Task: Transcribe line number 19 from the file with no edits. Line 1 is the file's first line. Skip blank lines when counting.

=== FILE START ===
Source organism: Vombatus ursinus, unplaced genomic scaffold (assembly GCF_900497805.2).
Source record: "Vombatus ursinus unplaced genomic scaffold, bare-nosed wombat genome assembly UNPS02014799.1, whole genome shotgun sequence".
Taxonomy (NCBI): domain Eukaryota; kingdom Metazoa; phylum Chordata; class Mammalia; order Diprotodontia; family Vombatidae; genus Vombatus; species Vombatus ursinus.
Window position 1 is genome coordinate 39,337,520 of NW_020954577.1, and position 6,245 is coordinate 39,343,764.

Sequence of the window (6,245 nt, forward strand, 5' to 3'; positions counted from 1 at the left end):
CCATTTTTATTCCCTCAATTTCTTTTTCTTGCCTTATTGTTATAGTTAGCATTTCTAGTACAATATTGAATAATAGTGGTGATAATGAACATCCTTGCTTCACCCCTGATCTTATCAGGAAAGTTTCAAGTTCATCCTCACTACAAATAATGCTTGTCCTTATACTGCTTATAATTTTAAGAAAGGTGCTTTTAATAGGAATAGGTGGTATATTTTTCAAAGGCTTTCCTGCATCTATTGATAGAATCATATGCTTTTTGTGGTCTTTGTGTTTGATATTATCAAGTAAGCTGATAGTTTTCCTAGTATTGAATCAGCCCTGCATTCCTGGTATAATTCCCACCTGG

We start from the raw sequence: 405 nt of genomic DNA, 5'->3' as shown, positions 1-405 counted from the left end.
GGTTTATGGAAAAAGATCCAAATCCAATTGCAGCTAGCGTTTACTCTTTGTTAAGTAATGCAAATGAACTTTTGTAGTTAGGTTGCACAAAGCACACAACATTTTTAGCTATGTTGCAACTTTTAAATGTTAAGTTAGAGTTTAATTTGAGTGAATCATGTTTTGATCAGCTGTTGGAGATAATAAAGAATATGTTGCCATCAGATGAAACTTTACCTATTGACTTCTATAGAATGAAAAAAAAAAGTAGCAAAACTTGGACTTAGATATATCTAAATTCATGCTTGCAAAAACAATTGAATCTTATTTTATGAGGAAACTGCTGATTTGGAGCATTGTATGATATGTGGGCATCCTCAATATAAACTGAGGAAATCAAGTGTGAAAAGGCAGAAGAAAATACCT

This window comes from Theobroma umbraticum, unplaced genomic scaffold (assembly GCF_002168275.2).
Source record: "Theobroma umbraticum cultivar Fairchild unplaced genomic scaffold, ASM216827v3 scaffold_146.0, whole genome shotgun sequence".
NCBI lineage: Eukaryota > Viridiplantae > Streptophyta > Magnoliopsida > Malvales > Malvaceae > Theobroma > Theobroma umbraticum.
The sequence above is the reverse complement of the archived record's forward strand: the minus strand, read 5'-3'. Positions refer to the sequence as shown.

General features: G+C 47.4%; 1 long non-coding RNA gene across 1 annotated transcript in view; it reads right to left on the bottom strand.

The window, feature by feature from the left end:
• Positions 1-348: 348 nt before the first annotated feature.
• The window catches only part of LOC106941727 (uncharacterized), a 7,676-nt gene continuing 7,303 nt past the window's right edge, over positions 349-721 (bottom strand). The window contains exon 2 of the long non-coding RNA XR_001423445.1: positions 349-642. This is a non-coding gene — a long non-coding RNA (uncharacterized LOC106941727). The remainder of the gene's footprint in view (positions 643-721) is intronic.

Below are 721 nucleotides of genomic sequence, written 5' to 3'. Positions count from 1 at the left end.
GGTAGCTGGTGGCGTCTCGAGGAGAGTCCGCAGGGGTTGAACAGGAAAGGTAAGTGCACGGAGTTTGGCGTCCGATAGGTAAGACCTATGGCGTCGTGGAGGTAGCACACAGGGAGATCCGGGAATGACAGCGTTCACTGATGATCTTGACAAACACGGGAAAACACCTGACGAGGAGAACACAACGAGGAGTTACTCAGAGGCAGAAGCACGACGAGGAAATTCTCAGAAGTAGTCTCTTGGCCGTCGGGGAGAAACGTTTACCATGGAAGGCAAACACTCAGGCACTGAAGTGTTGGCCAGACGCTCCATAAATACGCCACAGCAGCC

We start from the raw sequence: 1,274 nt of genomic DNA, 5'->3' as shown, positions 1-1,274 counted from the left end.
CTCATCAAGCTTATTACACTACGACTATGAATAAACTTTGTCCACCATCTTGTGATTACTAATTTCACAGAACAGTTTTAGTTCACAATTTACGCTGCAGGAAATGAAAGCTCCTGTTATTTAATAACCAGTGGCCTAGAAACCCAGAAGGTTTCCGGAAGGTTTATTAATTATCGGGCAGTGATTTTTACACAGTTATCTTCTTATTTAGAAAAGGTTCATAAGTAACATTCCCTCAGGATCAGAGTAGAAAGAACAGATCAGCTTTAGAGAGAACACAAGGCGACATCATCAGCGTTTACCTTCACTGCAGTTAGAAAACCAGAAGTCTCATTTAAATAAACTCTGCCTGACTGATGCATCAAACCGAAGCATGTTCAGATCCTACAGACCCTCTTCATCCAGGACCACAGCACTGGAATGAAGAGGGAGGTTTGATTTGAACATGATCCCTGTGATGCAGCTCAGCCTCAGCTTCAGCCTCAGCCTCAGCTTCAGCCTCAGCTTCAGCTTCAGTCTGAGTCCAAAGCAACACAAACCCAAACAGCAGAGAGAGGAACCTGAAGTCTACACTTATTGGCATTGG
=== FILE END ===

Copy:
We start from the raw sequence: 1,274 nt of genomic DNA, 5'->3' as shown, positions 1-1,274 counted from the left end.